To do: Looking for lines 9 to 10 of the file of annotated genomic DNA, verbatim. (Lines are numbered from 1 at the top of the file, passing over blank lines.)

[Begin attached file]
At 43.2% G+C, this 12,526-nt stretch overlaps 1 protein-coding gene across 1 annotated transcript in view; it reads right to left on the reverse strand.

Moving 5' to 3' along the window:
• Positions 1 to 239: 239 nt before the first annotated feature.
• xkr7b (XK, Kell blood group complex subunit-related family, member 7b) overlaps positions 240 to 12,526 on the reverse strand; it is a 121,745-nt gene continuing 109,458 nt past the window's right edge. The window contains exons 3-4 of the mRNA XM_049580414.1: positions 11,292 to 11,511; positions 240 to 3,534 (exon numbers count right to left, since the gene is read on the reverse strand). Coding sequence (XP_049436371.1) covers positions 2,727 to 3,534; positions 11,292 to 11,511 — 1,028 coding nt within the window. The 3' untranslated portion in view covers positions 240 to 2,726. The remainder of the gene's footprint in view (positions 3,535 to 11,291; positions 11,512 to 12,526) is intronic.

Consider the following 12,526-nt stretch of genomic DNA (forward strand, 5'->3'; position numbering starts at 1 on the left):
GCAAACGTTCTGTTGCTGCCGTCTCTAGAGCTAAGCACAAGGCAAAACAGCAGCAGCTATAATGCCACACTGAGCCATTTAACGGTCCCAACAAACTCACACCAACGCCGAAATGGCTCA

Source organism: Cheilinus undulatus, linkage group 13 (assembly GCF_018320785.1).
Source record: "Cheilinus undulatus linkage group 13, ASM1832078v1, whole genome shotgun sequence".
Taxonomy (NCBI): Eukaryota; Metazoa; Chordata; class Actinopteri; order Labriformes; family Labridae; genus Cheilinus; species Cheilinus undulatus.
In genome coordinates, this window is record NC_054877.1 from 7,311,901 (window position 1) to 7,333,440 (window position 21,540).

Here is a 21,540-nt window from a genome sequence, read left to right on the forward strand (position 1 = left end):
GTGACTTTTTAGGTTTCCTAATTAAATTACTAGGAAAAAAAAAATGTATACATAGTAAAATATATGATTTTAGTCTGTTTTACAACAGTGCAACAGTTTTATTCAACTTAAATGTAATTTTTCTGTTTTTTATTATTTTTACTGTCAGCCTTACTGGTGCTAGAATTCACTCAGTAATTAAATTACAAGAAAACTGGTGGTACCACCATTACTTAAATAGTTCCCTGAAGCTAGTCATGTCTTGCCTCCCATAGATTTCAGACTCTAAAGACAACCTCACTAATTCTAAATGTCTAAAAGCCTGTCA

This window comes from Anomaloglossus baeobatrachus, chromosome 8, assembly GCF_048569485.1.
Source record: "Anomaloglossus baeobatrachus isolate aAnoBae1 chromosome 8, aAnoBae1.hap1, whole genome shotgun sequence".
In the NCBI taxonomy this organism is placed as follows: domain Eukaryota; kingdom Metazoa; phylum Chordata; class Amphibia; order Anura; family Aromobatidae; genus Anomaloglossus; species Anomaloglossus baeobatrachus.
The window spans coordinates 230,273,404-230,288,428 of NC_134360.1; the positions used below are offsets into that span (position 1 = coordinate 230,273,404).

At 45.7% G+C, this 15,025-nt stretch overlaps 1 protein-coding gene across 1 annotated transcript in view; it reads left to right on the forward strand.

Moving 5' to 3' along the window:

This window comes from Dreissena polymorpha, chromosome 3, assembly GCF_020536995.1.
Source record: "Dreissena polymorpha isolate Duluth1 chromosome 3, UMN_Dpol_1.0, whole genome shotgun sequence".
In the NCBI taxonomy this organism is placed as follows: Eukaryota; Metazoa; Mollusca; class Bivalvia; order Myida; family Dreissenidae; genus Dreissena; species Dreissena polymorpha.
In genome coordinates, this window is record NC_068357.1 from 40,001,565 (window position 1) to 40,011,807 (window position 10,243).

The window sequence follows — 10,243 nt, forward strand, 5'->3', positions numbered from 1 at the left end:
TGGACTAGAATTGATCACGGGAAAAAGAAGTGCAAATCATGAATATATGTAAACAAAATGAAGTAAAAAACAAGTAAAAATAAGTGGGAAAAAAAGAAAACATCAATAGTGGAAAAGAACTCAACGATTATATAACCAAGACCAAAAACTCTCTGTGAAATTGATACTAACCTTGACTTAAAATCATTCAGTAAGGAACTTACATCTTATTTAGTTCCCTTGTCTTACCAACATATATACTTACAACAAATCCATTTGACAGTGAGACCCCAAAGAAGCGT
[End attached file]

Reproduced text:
Taxonomy (NCBI): Eukaryota; Metazoa; Chordata; class Actinopteri; order Labriformes; family Labridae; genus Cheilinus; species Cheilinus undulatus.
In genome coordinates, this window is record NC_054877.1 from 7,311,901 (window position 1) to 7,333,440 (window position 21,540).